The inversion valve receives the signal from the foot pedal and equally releases pressure on the spring brake chamber to apply the service brakes mechanically with power from the spring portion. When the brake pedal is released, air is restored to the spring brake chamber to release the brakes.

    Anti-lock Braking Systems

    Anti-lock Braking Systems (ABS) utilize electronic controls to release the brakes in the event of a wheel lock-up during a hard stop. A tooth wheel and electronic sensor are found on every wheel position and senses any wheels that have stopped turning. The electronic brain then communicates with a valve that will remove air pressure from that wheel position to allow it to resume turning. The valves operate quickly and typically can perform this up to 5 times per second. If you ever do a panic stop or begin to slide in slippery conditions, just keep your foot on the brake pedal and allow the ABS system to modulate the brake pressure. Backing off the pedal will be counter-productive and you’ll actually increase your stopping distance.

    Part of the pre-trip inspection is to hold down the brake pedal while purging the ABS modules

    Proper Startup Procedure

    Automatic slack adjusters take a bit of effort to operate. If your driving style leans toward heavy engine brake usage and minimal service brake usage, the odds are good that your service brakes will not be in proper adjustment and won’t be very effective when you need to seriously use them. Drum brake systems require at least 65 PSI of braking pressure to operate, which is a fair amount of brake pedal pressure. Disc brakes aren’t quite as severe and only require about 20 PSI to operate. A quick, firm application of the brake pedal will help to keep them adjusted.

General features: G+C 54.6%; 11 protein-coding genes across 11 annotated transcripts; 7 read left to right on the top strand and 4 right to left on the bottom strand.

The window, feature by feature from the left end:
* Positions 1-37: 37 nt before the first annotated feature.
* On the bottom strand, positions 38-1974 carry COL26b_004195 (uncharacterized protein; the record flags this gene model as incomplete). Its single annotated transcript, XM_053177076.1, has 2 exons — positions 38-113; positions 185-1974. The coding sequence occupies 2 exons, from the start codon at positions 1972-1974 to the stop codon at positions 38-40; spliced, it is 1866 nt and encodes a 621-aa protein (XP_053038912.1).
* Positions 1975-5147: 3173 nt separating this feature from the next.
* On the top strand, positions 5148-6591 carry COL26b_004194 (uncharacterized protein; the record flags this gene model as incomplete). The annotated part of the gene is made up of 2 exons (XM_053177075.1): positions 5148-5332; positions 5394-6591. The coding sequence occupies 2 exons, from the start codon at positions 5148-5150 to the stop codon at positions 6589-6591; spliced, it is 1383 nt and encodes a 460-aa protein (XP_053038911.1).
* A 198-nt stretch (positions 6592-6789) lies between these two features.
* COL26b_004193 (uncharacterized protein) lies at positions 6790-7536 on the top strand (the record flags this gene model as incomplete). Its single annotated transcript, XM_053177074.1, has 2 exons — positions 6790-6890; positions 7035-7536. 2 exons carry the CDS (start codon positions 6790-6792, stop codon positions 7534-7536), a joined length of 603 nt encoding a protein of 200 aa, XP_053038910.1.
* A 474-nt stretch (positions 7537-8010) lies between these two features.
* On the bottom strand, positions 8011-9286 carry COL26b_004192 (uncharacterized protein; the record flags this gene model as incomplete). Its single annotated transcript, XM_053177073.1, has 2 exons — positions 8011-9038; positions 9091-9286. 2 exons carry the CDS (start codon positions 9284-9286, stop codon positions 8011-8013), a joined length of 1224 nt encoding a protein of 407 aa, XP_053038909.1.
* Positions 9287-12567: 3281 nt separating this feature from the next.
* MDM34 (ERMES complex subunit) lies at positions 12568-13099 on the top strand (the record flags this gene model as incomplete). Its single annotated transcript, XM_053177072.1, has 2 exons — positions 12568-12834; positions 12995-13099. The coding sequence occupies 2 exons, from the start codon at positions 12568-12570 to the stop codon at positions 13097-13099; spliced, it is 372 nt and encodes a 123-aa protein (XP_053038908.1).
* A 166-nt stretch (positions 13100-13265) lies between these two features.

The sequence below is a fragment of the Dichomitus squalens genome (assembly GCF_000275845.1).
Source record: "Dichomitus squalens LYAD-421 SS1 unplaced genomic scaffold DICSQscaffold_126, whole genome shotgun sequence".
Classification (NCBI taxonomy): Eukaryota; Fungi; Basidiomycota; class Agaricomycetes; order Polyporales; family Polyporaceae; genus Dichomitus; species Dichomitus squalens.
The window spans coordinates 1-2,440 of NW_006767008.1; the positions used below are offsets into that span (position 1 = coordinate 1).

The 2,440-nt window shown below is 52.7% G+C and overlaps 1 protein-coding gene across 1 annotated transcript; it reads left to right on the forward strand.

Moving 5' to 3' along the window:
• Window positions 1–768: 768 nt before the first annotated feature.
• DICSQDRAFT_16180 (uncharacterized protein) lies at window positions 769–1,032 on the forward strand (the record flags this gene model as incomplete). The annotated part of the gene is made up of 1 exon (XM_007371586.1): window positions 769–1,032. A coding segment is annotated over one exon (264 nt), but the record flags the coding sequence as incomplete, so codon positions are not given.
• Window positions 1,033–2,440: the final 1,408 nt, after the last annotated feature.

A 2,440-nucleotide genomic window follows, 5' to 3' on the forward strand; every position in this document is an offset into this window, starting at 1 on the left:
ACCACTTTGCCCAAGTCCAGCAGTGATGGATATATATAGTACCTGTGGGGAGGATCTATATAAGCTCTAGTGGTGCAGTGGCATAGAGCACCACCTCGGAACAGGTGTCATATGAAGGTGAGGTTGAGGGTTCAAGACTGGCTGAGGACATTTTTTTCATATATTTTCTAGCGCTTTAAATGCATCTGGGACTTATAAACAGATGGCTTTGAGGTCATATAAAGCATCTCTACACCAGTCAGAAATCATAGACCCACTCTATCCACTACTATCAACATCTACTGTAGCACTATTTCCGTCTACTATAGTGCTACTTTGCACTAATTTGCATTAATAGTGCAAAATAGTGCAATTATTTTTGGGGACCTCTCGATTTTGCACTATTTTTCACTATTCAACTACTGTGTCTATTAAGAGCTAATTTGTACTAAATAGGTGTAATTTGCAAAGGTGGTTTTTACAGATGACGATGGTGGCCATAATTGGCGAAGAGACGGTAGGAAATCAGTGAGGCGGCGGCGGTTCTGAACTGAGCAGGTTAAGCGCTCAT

ABS systems rarely get used and are more like an insurance policy in that they are invaluable if the need ever arises. However, sitting idle isn’t the best for any vehicle component. The ABS ejector ports can freeze up from lack of use over time. Spartan Chassis recommends using the following procedure to exercise the ABS system every time you start the coach:

    1. Apply the foot brake with medium pressure and hold.
    2. Turn the ignition key on but do not start the engine, continuing to hold the brake pedal down.
    3. You should hear four or six pops (one for each wheel) as each ABS modulator cycles through and exhausts the port.
    4. Start the engine and release the parking brake.
    5. Apply the foot brake with full pedal pressure, then release it. This will operate the self-adjusters to keep your brakes in proper adjustment.

        This training tool at the Spartan Training Center contains all of the components required to create a complete braking system. The various pressure gauges and test points assist the trainee in learning exactly how the various components operate.

        Checking the Air Tanks and Valves